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Judicial Crisis

February 1, 2011

The U.S./Mexico border, a region notorious for the most murders and violence on the face of the earth during the past five years, was front and center again in the news this past week. In a syndicated article by Gary Martin of the San Antonio Express, a new dimension was brought to light outlining the intersection of two issues and how they are mutually creating an impending crisis along the U.S. Border.


The two issues are the significant jump in federal cases within the Federal Districts along the U.S border in Texas, New Mexico, Arizona and California and the lack of judges sitting on the federal bench to hear those cases. The jump in cases is directly linked to the drug violence on the border; murders, kidnappings, extortion, gang violence, human smuggling and the like coupled with a rapidly growing immigration docket as border security folks attempt to arrest and stem the flow of illegal entry into the U.S.


While we as a nation should be stepping up to vigorously address the growing crime and security issues at the border, we find ourselves instead in the midst of crisis with empty federal benches all along our southern border and no one to hear those case and grind those wheels of justice forward.


The situation is grave and has national security implications.
The lack of federal judges is the bottleneck. Without the jurists in place to hear the cases, the entire system backs up, the bad guys win and we, the American people lose. Under the Speedy Trial Act of 1974, the federal government must be prepared to present their case within seventy days of the filing of formal charges. Many serious criminals and their attorneys play the “poker game” with federal law-enforcement. They know the system is backed up and their cases will never realistically be presented within the seventy day parameters of the Speed Trial Act and they walk. Ultimately what happens is Federal prosecutors take less cases and/or they raise the thresholds for prosecutions for federal offenses, letting many serious criminals escape the consequences of their malevolence. The ripple back is that federal law-enforcement agencies like the FBI, DEA, U.S. Secret Service, and ICE, then open less cases because the hope of a long term investigation seeing the inside of a federal courtroom continues to dwindle with a lack of judges. Moreover, the indirect affect on morale with the federal law-enforcement community can be deleterious.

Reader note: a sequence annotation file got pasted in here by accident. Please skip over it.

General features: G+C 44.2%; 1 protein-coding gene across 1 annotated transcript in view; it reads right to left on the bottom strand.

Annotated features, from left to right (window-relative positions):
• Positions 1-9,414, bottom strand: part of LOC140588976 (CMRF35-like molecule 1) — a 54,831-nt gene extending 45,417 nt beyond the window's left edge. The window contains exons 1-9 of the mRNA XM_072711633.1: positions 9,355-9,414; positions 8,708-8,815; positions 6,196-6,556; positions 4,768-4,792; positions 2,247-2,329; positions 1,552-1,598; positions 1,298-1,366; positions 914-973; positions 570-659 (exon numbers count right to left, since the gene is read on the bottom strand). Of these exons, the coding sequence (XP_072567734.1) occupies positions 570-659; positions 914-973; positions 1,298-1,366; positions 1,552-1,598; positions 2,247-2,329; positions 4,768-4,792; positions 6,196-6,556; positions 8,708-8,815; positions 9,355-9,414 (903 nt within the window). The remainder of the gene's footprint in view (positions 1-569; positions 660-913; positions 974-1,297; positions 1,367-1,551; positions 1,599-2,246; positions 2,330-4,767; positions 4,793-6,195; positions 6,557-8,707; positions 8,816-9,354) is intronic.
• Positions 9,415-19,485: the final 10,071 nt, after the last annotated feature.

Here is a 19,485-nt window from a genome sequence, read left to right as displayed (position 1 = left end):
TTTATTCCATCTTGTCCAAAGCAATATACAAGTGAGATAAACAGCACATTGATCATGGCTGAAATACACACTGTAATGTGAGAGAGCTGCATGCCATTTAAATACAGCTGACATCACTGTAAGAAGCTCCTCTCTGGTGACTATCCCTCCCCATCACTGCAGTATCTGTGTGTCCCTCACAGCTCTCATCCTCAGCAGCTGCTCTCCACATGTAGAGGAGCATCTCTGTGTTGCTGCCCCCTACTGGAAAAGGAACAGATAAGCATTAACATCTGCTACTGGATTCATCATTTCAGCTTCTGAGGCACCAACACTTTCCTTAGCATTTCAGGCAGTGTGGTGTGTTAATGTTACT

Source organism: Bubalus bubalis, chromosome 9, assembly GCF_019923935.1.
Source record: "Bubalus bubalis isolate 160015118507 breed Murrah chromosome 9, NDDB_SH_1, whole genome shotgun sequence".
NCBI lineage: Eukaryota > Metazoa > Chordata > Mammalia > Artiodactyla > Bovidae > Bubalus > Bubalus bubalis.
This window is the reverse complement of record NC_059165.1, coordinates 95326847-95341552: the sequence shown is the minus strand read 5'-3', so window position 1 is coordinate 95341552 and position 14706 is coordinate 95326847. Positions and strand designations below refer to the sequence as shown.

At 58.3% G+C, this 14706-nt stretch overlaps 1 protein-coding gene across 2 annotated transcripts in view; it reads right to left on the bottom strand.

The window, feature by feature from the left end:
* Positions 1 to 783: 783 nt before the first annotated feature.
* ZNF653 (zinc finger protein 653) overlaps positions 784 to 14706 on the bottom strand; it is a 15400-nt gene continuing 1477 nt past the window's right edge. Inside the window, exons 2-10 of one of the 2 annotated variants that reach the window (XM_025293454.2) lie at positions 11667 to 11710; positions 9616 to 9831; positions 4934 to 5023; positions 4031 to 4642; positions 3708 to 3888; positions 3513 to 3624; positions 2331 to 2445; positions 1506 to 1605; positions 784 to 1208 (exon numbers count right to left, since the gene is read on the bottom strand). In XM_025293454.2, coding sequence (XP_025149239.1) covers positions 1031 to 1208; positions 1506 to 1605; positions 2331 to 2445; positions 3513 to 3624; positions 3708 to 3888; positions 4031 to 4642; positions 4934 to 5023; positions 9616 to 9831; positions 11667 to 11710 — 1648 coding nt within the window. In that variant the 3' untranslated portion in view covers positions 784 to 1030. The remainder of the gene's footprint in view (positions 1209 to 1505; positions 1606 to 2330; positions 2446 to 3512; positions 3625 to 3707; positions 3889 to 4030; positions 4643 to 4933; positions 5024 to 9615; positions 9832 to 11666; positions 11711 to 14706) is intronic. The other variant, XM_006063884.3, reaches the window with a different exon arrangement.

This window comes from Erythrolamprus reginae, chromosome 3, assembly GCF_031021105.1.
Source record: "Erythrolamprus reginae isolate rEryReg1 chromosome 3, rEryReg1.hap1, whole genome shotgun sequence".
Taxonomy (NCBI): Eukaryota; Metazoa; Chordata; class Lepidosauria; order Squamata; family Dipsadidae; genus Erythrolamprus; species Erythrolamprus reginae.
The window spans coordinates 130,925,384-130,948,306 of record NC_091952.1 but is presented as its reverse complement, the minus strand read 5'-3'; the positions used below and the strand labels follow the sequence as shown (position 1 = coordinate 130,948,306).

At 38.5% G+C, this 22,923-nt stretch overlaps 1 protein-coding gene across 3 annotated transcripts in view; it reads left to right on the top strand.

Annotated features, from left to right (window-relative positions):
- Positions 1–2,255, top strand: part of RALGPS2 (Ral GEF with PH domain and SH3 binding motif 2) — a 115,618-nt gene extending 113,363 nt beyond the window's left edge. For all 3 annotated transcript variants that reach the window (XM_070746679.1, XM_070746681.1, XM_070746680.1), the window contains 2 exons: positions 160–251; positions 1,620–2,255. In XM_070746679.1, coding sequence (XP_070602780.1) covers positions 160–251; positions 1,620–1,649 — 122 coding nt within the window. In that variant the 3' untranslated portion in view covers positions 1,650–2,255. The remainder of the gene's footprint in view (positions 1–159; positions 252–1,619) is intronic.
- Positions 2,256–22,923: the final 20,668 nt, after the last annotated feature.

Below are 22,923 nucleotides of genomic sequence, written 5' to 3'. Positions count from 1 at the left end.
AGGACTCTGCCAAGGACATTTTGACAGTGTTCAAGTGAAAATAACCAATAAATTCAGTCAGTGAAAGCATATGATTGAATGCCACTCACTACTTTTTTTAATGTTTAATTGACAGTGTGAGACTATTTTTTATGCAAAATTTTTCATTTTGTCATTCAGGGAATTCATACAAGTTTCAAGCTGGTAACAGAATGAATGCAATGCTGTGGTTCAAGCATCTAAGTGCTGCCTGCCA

In the State of Texas alone there are seven vacant judgeships, four of them in border areas. Supreme Court Chief Justice John Roberts has called the filling of these vacancies an “urgent need” and it was reported that Chief Judge John Roll of Arizona who was to visit with Congresswoman Gabrielle Giffords, the day he was murdered, specifically planned to discuss the dire situation at the border and to ask for her intervention and assistance in filling those empty seats on the federal bench.


So why are these seats languishing empty while crime soars on our southern flank? Political partisanship is to blame for the most part; Democrats don’t like or want to confirm Republican appointee recommendations and Republicans don’t want to confirm those recommended by the Democrats and, again, we, the American people lose. It seems as though we as a nation have never recovered from the “bloody partisan battles” of the Robert Bork and Clarence Thomas hearings twenty years ago and that the contentious partisanship has persistently loomed over us. Is it possible more conciliation and less partisanship will emerge in the wake of the Tucson massacre?


We are not talking about appointments to the Supreme Court or even to the Fifth Circuit Court of Appeals; these are sitting federal judgeships, critical to the day-to-day administration of jurisprudence on the federal level as well as to the public safety and national security of our nation. The American people really don’t care if a Federal judge votes Democratic or Republican when he or she goes to the polls; if there is something egregious in their personal or legal history it will come to light during the background investigation and prior to the approval by the judiciary committee. Let’s just get good sensible people in place; people willing to assume the responsibilities of a federal judgeship, those who are willing to leave much more lucrative legal practices, are willing to step up to the plate, be true patriots and take on the most critically important role in any democracy, that of maintaining law and order.


How can we ask our neighbors to the south in Mexico, Colombia and throughout the globe for that matter to work bi-lateral operations with us, to maximize their limited resources and share intelligence and evidence with us, if the realization of a federal prosecution is minimal at best. How can we ask our counterparts in Mexico to move more quickly on judicial reform, moving their system to one more similar to that of ours with oral instead of written arguments presented in a court of law, when we can’t eliminate the self-imposed bottleneck choking our own federal judiciary.
 

Let’s hope the congressional “date night” last week on the evening of the President’s State of the Union address, mollifies some of the partisanship in the appointment of federal judgeships; our democracy and our national security are at stake.

 

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